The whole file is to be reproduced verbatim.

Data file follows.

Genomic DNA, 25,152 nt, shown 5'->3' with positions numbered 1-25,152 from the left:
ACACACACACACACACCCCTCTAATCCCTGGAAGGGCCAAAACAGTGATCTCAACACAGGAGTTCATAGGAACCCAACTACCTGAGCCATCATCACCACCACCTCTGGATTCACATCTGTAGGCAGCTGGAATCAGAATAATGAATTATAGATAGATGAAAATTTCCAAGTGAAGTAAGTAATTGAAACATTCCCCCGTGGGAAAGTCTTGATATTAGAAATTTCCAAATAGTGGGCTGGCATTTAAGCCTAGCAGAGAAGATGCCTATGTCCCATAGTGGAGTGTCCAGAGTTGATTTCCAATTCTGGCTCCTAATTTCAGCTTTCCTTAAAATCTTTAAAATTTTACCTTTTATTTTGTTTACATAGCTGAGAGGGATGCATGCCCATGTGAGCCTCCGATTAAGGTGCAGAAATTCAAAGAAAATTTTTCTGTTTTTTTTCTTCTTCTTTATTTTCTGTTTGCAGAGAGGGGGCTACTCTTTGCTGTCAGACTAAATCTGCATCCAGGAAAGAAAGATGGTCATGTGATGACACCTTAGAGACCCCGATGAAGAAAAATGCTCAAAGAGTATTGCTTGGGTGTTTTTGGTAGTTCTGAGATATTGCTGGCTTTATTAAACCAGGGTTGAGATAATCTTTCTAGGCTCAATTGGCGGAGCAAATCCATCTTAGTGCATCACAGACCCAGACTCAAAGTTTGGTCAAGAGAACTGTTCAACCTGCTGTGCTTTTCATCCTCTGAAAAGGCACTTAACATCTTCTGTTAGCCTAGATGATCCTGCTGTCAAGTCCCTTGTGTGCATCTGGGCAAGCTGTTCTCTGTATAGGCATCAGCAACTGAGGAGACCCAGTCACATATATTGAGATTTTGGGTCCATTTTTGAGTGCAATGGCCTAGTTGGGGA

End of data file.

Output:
Genomic DNA, 25,152 nt, shown 5'->3' with positions numbered 1-25,152 from the left:
ACACACACACACACACCCCTCTAATCCCTGGAAGGGCCAAAACAGTGATCTCAACACAGGAGTTCATAGGAACCCAACTACCTGAGCCATCATCACCACCACCTCTGGATTCACATCTGTAGGCAGCTGGAATCAGAATAATGAATTATAGATAGATGAAAATTTCCAAGTGAAGTAAGTAATTGAAACATTCCCCCGTGGGAAAGTCTTGATATTAGAAATTTCCAAATAGTGGGCTGGCATTTAAGCCTAGCAGAGAAGATGCCTATGTCCCATAGTGGAGTGTCCAGAGTTGATTTCCAATTCTGGCTCCTAATTTCAGCTTTCCTTAAAATCTTTAAAATTTTACCTTTTATTTTGTTTACATAGCTGAGAGGGATGCATGCCCATGTGAGCCTCCGATTAAGGTGCAGAAATTCAAAGAAAATTTTTCTGTTTTTTTTCTTCTTCTTTATTTTCTGTTTGCAGAGAGGGGGCTACTCTTTGCTGTCAGACTAAATCTGCATCCAGGAAAGAAAGATGGTCATGTGATGACACCTTAGAGACCCCGATGAAGAAAAATGCTCAAAGAGTATTGCTTGGGTGTTTTTGGTAGTTCTGAGATATTGCTGGCTTTATTAAACCAGGGTTGAGATAATCTTTCTAGGCTCAATTGGCGGAGCAAATCCATCTTAGTGCATCACAGACCCAGACTCAAAGTTTGGTCAAGAGAACTGTTCAACCTGCTGTGCTTTTCATCCTCTGAAAAGGCACTTAACATCTTCTGTTAGCCTAGATGATCCTGCTGTCAAGTCCCTTGTGTGCATCTGGGCAAGCTGTTCTCTGTATAGGCATCAGCAACTGAGGAGACCCAGTCACATATATTGAGATTTTGGGTCCATTTTTGAGTGCAATGGCCTAGTTGGGGA